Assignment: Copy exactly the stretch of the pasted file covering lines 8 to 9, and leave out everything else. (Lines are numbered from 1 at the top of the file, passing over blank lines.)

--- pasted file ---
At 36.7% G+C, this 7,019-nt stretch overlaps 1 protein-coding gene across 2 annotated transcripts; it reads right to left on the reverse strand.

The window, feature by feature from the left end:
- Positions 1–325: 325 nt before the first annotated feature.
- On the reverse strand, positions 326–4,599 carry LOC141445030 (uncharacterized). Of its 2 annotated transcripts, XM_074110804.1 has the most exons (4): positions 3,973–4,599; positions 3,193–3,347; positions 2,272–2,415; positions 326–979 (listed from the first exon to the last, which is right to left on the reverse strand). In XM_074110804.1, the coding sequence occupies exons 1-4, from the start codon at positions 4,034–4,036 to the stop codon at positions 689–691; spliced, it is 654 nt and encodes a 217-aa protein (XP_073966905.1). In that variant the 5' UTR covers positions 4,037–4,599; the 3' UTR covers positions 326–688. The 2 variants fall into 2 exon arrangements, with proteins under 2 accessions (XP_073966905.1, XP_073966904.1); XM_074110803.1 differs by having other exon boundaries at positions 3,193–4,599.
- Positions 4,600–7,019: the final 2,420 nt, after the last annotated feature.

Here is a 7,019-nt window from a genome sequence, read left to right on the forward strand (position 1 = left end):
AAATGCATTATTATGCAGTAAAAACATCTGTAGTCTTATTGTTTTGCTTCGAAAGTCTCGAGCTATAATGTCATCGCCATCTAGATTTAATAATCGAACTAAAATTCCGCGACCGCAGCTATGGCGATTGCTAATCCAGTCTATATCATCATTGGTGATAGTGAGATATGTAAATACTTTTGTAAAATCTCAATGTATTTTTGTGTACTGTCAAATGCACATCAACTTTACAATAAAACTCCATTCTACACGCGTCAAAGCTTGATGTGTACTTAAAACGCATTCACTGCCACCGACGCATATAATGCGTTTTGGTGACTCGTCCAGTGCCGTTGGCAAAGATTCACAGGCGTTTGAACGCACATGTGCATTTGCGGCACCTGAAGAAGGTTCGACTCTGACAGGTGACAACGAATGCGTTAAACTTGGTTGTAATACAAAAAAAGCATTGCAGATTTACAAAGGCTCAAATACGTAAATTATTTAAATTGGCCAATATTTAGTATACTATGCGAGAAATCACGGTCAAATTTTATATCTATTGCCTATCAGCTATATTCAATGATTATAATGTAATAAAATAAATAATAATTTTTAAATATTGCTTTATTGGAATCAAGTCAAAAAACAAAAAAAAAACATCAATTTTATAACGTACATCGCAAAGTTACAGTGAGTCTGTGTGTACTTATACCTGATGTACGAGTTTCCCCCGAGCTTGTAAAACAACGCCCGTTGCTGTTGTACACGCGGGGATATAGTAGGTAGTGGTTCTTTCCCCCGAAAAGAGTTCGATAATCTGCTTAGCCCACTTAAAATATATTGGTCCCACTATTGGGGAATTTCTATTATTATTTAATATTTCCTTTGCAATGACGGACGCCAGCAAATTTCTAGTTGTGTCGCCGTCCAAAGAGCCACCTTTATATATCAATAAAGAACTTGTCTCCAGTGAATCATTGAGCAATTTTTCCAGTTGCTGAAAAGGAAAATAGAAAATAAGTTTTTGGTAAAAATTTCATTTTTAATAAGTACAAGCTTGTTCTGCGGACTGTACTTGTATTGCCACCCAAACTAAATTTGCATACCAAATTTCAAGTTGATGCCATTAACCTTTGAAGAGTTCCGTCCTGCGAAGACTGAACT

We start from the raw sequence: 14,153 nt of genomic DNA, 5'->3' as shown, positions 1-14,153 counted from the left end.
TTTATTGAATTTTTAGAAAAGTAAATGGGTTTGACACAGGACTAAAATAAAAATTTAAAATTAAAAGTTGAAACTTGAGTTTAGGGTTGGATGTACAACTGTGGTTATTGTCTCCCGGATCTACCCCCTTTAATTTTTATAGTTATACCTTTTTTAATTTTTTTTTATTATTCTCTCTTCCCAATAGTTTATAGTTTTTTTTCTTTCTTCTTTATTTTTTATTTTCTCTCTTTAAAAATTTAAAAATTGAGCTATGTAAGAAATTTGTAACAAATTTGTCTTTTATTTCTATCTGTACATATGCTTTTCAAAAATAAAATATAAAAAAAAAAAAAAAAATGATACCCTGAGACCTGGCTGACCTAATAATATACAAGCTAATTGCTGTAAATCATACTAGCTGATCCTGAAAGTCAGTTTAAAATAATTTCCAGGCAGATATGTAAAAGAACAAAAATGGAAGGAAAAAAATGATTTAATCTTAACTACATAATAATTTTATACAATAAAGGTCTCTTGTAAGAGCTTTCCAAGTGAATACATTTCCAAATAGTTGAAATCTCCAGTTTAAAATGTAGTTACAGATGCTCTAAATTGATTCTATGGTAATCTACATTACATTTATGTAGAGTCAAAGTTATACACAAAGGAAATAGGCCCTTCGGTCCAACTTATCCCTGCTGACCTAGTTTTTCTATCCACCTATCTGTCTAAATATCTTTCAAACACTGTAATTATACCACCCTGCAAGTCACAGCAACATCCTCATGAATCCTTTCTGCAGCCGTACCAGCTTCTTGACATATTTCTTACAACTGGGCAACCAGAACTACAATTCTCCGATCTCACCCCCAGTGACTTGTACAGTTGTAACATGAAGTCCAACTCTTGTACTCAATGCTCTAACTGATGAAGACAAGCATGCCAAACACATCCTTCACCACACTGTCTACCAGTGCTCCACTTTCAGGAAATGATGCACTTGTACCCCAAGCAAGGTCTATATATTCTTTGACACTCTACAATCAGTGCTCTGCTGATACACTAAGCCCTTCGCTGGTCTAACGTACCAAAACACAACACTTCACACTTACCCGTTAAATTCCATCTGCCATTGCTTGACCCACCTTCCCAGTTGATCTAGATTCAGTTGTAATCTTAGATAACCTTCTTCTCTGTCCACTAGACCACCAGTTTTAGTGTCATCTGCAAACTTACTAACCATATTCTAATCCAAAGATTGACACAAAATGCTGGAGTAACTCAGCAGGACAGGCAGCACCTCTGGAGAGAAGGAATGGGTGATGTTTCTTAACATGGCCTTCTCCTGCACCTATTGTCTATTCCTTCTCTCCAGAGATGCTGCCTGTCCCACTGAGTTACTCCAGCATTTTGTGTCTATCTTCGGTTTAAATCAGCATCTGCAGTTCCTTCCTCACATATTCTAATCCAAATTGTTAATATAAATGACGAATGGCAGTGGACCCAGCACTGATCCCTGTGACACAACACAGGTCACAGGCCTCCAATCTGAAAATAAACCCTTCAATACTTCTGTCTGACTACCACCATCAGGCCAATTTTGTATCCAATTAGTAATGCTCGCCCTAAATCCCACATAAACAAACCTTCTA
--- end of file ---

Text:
We start from the raw sequence: 14,153 nt of genomic DNA, 5'->3' as shown, positions 1-14,153 counted from the left end.
TTTATTGAATTTTTAGAAAAGTAAATGGGTTTGACACAGGACTAAAATAAAAATTTAAAATTAAAAGTTGAAACTTGAGTTTAGGGTTGGATGTACAACTGTGGTTATTGTCTCCCGGATCTACCCCCTTTAATTTTTATAGTTATACCTTTTTTAATTTTTTTTTATTATTCTCTCTTCCCAATAGTTTATAGTTTTTTTTCTTTCTTCTTTATTTTTTATTTTCTCTCTTTAAAAATTTAAAAATTGAGCTATGTAAGAAATTTGTAACAAATTTGTCTTTTATTTCTATCTGTACATATGCTTTTCAAAAATAAAATATAAAAAAAAAAAAAAAAATGATACCCTGAGACCTGGCTGACCTAATAATATACAAGCTAATTGCTGTAAATCATACTAGCTGATCCTGAAAGTCAGTTTAAAATAATTTCCAGGCAGATATGTAAAAGAACAAAAATGGAAGGAAAAAAATGATTTAATCTTAACTACATAATAATTTTATACAATAAAGGTCTCTTGTAAGAGCTTTCCAAGTGAATACATTTCCAAATAGTTGAAATCTCCAGTTTAAAATGTAGTTACAGATGCTCTAAATTGATTCTATGGTAATCTACATTACATTTATGTAGAGTCAAAGTTATACACAAAGGAAATAGGCCCTTCGGTCCAACTTATCCCTGCTGACCTAGTTTTTCTATCCACCTATCTGTCTAAATATCTTTCAAACACTGTAATTATACCACCCTGCAAGTCACAGCAACATCCTCATGAATCCTTTCTGCAGCCGTACCAGCTTCTTGACATATTTCTTACAACTGGGCAACCAGAACTACAATTCTCCGATCTCACCCCCAGTGACTTGTACAGTTGTAACATGAAGTCCAACTCTTGTACTCAATGCTCTAACTGATGAAGACAAGCATGCCAAACACATCCTTCACCACACTGTCTACCAGTGCTCCACTTTCAGGAAATGATGCACTTGTACCCCAAGCAAGGTCTATATATTCTTTGACACTCTACAATCAGTGCTCTGCTGATACACTAAGCCCTTCGCTGGTCTAACGTACCAAAACACAACACTTCACACTTACCCGTTAAATTCCATCTGCCATTGCTTGACCCACCTTCCCAGTTGATCTAGATTCAGTTGTAATCTTAGATAACCTTCTTCTCTGTCCACTAGACCACCAGTTTTAGTGTCATCTGCAAACTTACTAACCATATTCTAATCCAAAGATTGACACAAAATGCTGGAGTAACTCAGCAGGACAGGCAGCACCTCTGGAGAGAAGGAATGGGTGATGTTTCTTAACATGGCCTTCTCCTGCACCTATTGTCTATTCCTTCTCTCCAGAGATGCTGCCTGTCCCACTGAGTTACTCCAGCATTTTGTGTCTATCTTCGGTTTAAATCAGCATCTGCAGTTCCTTCCTCACATATTCTAATCCAAATTGTTAATATAAATGACGAATGGCAGTGGACCCAGCACTGATCCCTGTGACACAACACAGGTCACAGGCCTCCAATCTGAAAATAAACCCTTCAATACTTCTGTCTGACTACCACCATCAGGCCAATTTTGTATCCAATTAGTAATGCTCGCCCTAAATCCCACATAAACAAACCTTCTA